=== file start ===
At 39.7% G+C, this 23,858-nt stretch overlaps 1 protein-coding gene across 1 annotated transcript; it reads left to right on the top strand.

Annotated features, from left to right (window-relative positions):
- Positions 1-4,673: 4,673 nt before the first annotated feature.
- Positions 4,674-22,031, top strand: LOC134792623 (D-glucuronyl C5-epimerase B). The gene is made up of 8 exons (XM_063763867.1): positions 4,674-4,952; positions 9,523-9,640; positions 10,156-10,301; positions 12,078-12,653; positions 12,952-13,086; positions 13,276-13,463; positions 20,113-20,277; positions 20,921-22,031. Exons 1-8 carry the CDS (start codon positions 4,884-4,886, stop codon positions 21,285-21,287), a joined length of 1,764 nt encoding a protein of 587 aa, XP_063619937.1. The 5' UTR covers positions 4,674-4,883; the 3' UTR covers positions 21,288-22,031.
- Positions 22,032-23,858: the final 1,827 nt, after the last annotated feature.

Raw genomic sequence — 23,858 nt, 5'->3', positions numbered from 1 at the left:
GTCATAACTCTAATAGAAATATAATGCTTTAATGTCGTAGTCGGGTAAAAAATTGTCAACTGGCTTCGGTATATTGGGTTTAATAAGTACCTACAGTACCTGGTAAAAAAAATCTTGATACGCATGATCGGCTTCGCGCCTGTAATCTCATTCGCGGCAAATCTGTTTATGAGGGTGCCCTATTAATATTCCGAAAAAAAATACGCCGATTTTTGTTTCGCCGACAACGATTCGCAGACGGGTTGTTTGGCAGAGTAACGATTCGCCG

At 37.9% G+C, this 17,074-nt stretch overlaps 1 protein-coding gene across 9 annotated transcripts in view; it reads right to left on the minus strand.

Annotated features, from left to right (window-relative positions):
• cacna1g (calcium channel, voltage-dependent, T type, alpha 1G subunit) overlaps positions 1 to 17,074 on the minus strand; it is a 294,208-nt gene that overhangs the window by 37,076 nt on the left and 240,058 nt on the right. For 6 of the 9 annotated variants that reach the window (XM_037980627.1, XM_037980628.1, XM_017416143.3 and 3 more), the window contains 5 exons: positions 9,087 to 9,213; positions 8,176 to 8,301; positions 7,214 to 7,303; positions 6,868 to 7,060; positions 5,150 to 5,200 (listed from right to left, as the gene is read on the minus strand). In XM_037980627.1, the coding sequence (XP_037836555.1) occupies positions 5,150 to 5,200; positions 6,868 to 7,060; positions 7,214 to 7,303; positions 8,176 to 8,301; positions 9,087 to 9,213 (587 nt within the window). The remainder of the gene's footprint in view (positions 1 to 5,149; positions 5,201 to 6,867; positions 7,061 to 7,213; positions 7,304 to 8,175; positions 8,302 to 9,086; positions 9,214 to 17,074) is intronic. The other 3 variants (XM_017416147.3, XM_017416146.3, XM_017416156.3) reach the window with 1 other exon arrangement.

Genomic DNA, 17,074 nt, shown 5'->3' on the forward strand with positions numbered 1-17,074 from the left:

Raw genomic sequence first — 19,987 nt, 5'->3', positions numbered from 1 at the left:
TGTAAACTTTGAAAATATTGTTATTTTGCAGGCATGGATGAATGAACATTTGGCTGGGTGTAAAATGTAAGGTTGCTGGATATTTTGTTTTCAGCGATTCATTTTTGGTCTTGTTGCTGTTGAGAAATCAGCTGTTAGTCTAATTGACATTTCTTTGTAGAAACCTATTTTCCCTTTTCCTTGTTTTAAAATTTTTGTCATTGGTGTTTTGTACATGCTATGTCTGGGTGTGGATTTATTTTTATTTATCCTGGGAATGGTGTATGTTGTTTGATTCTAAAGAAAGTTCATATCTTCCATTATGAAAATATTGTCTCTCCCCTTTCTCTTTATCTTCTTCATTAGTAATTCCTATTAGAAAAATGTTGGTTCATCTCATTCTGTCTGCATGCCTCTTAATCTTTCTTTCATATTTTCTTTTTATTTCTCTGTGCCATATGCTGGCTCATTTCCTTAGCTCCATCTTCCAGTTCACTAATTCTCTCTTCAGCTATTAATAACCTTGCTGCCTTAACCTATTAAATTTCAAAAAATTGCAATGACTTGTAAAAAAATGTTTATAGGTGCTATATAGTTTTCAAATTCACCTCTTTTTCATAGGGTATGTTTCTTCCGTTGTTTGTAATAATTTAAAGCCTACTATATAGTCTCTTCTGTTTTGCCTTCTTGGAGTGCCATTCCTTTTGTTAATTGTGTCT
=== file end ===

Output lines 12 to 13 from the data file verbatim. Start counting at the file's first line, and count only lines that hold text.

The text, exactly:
Raw genomic sequence first — 19,987 nt, 5'->3', positions numbered from 1 at the left:
TGTAAACTTTGAAAATATTGTTATTTTGCAGGCATGGATGAATGAACATTTGGCTGGGTGTAAAATGTAAGGTTGCTGGATATTTTGTTTTCAGCGATTCATTTTTGGTCTTGTTGCTGTTGAGAAATCAGCTGTTAGTCTAATTGACATTTCTTTGTAGAAACCTATTTTCCCTTTTCCTTGTTTTAAAATTTTTGTCATTGGTGTTTTGTACATGCTATGTCTGGGTGTGGATTTATTTTTATTTATCCTGGGAATGGTGTATGTTGTTTGATTCTAAAGAAAGTTCATATCTTCCATTATGAAAATATTGTCTCTCCCCTTTCTCTTTATCTTCTTCATTAGTAATTCCTATTAGAAAAATGTTGGTTCATCTCATTCTGTCTGCATGCCTCTTAATCTTTCTTTCATATTTTCTTTTTATTTCTCTGTGCCATATGCTGGCTCATTTCCTTAGCTCCATCTTCCAGTTCACTAATTCTCTCTTCAGCTATTAATAACCTTGCTGCCTTAACCTATTAAATTTCAAAAAATTGCAATGACTTGTAAAAAAATGTTTATAGGTGCTATATAGTTTTCAAATTCACCTCTTTTTCATAGGGTATGTTTCTTCCGTTGTTTGTAATAATTTAAAGCCTACTATATAGTCTCTTCTGTTTTGCCTTCTTGGAGTGCCATTCCTTTTGTTAATTGTGTCT